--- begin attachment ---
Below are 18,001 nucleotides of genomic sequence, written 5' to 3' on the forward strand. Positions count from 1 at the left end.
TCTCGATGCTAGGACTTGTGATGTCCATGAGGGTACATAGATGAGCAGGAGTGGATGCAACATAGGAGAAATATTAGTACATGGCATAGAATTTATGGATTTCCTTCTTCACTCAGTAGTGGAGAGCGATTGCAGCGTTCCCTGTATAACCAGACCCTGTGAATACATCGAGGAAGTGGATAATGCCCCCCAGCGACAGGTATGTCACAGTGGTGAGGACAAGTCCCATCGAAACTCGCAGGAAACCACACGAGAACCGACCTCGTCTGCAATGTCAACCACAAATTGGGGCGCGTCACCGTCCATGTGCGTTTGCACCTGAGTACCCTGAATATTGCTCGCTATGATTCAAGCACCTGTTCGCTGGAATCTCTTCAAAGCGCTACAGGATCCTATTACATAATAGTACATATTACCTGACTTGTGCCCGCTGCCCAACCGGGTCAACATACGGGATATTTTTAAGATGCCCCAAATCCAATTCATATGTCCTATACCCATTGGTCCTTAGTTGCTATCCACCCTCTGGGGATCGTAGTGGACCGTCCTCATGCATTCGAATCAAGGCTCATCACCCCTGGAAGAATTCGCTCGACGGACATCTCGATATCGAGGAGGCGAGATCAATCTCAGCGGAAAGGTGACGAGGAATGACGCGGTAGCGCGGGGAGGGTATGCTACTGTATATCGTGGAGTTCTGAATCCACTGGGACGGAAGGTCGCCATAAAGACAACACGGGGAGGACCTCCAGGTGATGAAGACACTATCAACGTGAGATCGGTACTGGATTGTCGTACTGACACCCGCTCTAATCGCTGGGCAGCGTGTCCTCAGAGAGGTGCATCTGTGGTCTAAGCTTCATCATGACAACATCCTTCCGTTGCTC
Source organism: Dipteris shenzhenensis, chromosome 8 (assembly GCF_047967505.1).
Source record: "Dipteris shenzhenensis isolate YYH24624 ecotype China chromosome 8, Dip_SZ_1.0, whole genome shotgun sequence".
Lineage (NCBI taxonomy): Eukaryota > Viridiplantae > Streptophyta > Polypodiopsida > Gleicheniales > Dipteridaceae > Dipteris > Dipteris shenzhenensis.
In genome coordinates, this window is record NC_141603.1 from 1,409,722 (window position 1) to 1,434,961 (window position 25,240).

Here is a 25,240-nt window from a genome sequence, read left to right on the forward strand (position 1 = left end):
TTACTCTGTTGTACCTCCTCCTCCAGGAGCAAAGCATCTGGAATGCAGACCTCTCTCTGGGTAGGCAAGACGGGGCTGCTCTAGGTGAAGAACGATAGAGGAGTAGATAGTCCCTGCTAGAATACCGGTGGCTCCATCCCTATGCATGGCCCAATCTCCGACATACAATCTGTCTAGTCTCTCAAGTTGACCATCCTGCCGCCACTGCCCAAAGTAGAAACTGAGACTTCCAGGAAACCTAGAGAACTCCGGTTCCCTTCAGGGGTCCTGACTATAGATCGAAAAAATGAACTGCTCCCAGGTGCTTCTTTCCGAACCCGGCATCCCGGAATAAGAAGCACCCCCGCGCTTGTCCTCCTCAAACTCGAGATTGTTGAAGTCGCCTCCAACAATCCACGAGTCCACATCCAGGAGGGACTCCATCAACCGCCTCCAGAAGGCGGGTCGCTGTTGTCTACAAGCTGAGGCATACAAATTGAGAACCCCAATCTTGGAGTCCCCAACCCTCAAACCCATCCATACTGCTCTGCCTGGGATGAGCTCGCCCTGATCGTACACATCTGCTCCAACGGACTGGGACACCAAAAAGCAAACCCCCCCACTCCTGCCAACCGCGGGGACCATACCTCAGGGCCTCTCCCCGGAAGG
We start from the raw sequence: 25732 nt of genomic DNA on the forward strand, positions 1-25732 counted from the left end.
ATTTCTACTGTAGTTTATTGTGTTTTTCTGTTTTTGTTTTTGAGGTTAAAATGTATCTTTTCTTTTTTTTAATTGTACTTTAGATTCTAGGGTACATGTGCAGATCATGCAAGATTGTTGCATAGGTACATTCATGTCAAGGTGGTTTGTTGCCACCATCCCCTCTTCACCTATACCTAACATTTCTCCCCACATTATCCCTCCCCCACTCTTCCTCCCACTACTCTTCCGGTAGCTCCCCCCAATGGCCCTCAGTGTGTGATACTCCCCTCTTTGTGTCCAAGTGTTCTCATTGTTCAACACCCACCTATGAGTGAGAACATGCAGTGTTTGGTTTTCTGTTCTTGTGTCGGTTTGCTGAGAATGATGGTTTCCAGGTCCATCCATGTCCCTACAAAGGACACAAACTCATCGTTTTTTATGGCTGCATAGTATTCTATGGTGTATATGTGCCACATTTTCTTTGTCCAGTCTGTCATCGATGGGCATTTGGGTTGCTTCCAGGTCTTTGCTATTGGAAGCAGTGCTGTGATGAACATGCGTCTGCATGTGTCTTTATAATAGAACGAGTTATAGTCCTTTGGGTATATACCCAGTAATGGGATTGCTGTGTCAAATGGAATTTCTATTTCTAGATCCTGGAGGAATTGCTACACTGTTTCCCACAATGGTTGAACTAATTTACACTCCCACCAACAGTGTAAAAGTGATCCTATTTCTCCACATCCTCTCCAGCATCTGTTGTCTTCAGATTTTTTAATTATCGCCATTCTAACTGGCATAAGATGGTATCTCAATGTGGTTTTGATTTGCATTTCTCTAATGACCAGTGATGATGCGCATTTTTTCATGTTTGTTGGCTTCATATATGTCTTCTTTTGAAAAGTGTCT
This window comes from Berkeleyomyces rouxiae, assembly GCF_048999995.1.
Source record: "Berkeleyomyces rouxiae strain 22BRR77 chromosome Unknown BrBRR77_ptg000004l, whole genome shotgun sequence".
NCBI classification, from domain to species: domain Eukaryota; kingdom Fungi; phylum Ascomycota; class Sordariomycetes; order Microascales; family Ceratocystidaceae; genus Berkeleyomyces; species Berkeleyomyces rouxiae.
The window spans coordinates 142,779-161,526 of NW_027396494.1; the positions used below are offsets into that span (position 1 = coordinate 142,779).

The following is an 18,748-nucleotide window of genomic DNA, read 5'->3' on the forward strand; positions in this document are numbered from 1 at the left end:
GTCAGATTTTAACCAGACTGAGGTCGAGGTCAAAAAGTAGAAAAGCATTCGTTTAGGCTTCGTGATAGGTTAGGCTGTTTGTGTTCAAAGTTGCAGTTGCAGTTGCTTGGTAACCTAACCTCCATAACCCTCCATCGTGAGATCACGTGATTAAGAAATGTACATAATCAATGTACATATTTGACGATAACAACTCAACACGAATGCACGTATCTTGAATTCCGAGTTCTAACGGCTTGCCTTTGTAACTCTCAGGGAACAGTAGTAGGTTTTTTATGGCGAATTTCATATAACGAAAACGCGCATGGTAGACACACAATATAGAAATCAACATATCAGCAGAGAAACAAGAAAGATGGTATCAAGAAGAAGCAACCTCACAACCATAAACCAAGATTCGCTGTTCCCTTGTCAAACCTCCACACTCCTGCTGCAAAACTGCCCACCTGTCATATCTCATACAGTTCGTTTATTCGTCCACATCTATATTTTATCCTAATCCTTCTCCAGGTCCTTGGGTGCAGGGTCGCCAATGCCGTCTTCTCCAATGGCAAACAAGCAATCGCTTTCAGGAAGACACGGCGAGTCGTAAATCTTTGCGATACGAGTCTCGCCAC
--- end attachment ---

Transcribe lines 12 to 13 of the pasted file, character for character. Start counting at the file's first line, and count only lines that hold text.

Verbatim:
Source record: "Berkeleyomyces rouxiae strain 22BRR77 chromosome Unknown BrBRR77_ptg000004l, whole genome shotgun sequence".
NCBI classification, from domain to species: domain Eukaryota; kingdom Fungi; phylum Ascomycota; class Sordariomycetes; order Microascales; family Ceratocystidaceae; genus Berkeleyomyces; species Berkeleyomyces rouxiae.